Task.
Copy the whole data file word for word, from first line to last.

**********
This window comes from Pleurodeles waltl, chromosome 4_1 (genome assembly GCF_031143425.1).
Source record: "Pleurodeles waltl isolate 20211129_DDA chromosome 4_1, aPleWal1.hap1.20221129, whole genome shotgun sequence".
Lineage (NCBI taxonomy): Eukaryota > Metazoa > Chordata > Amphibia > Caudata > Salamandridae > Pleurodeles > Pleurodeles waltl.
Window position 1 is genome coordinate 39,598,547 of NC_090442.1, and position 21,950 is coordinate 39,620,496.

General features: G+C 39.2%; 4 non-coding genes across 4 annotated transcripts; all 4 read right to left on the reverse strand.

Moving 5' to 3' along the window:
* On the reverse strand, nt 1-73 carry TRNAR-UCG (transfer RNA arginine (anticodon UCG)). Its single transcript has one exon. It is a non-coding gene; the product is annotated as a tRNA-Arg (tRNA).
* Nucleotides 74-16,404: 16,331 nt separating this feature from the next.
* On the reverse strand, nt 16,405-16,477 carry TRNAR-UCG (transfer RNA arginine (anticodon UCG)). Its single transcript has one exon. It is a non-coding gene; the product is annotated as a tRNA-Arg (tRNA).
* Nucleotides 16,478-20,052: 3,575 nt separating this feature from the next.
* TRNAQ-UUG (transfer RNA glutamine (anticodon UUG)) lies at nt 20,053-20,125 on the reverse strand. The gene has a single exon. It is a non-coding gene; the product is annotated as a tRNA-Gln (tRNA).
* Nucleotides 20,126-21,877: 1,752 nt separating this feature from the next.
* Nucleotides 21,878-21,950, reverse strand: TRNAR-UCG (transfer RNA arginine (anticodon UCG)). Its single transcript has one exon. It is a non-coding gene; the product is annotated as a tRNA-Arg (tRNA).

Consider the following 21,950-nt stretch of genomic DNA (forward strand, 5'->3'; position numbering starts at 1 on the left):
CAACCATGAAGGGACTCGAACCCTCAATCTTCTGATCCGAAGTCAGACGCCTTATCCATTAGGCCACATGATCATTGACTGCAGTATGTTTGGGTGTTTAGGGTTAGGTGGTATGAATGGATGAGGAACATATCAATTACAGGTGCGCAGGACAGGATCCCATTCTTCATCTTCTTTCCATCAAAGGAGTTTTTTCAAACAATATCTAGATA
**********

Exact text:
This window comes from Pleurodeles waltl, chromosome 4_1 (genome assembly GCF_031143425.1).
Source record: "Pleurodeles waltl isolate 20211129_DDA chromosome 4_1, aPleWal1.hap1.20221129, whole genome shotgun sequence".
Lineage (NCBI taxonomy): Eukaryota > Metazoa > Chordata > Amphibia > Caudata > Salamandridae > Pleurodeles > Pleurodeles waltl.
Window position 1 is genome coordinate 39,598,547 of NC_090442.1, and position 21,950 is coordinate 39,620,496.

General features: G+C 39.2%; 4 non-coding genes across 4 annotated transcripts; all 4 read right to left on the reverse strand.

Moving 5' to 3' along the window:
* On the reverse strand, nt 1-73 carry TRNAR-UCG (transfer RNA arginine (anticodon UCG)). Its single transcript has one exon. It is a non-coding gene; the product is annotated as a tRNA-Arg (tRNA).
* Nucleotides 74-16,404: 16,331 nt separating this feature from the next.
* On the reverse strand, nt 16,405-16,477 carry TRNAR-UCG (transfer RNA arginine (anticodon UCG)). Its single transcript has one exon. It is a non-coding gene; the product is annotated as a tRNA-Arg (tRNA).
* Nucleotides 16,478-20,052: 3,575 nt separating this feature from the next.
* TRNAQ-UUG (transfer RNA glutamine (anticodon UUG)) lies at nt 20,053-20,125 on the reverse strand. The gene has a single exon. It is a non-coding gene; the product is annotated as a tRNA-Gln (tRNA).
* Nucleotides 20,126-21,877: 1,752 nt separating this feature from the next.
* Nucleotides 21,878-21,950, reverse strand: TRNAR-UCG (transfer RNA arginine (anticodon UCG)). Its single transcript has one exon. It is a non-coding gene; the product is annotated as a tRNA-Arg (tRNA).

Consider the following 21,950-nt stretch of genomic DNA (forward strand, 5'->3'; position numbering starts at 1 on the left):
CAACCATGAAGGGACTCGAACCCTCAATCTTCTGATCCGAAGTCAGACGCCTTATCCATTAGGCCACATGATCATTGACTGCAGTATGTTTGGGTGTTTAGGGTTAGGTGGTATGAATGGATGAGGAACATATCAATTACAGGTGCGCAGGACAGGATCCCATTCTTCATCTTCTTTCCATCAAAGGAGTTTTTTCAAACAATATCTAGATA